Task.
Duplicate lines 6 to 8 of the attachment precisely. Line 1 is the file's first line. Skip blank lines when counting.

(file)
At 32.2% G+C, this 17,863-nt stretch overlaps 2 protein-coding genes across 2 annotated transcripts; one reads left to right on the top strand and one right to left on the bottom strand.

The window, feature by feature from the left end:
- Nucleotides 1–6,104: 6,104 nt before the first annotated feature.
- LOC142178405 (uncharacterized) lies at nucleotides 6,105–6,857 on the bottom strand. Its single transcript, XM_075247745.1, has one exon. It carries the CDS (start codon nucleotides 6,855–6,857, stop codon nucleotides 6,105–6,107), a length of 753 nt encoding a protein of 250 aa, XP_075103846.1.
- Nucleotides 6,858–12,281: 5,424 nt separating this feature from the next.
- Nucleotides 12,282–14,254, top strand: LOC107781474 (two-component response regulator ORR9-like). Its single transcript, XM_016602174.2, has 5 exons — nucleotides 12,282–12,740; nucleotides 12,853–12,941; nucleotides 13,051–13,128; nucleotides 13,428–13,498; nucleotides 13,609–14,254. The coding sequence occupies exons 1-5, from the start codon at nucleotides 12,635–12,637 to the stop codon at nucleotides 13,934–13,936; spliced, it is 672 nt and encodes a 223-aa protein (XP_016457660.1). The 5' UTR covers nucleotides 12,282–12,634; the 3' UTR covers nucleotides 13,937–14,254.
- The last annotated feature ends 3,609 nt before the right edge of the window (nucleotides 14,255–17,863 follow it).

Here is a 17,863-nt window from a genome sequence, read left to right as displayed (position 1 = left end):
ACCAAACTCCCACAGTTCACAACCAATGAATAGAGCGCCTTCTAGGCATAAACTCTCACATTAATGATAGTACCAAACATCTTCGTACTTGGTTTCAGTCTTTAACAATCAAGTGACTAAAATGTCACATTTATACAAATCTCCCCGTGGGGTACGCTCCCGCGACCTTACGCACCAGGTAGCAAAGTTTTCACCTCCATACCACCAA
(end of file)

- Nucleotides 12,282–14,254, top strand: LOC107781474 (two-component response regulator ORR9-like). Its single transcript, XM_016602174.2, has 5 exons — nucleotides 12,282–12,740; nucleotides 12,853–12,941; nucleotides 13,051–13,128; nucleotides 13,428–13,498; nucleotides 13,609–14,254. The coding sequence occupies exons 1-5, from the start codon at nucleotides 12,635–12,637 to the stop codon at nucleotides 13,934–13,936; spliced, it is 672 nt and encodes a 223-aa protein (XP_016457660.1). The 5' UTR covers nucleotides 12,282–12,634; the 3' UTR covers nucleotides 13,937–14,254.
- The last annotated feature ends 3,609 nt before the right edge of the window (nucleotides 14,255–17,863 follow it).

Here is a 17,863-nt window from a genome sequence, read left to right as displayed (position 1 = left end):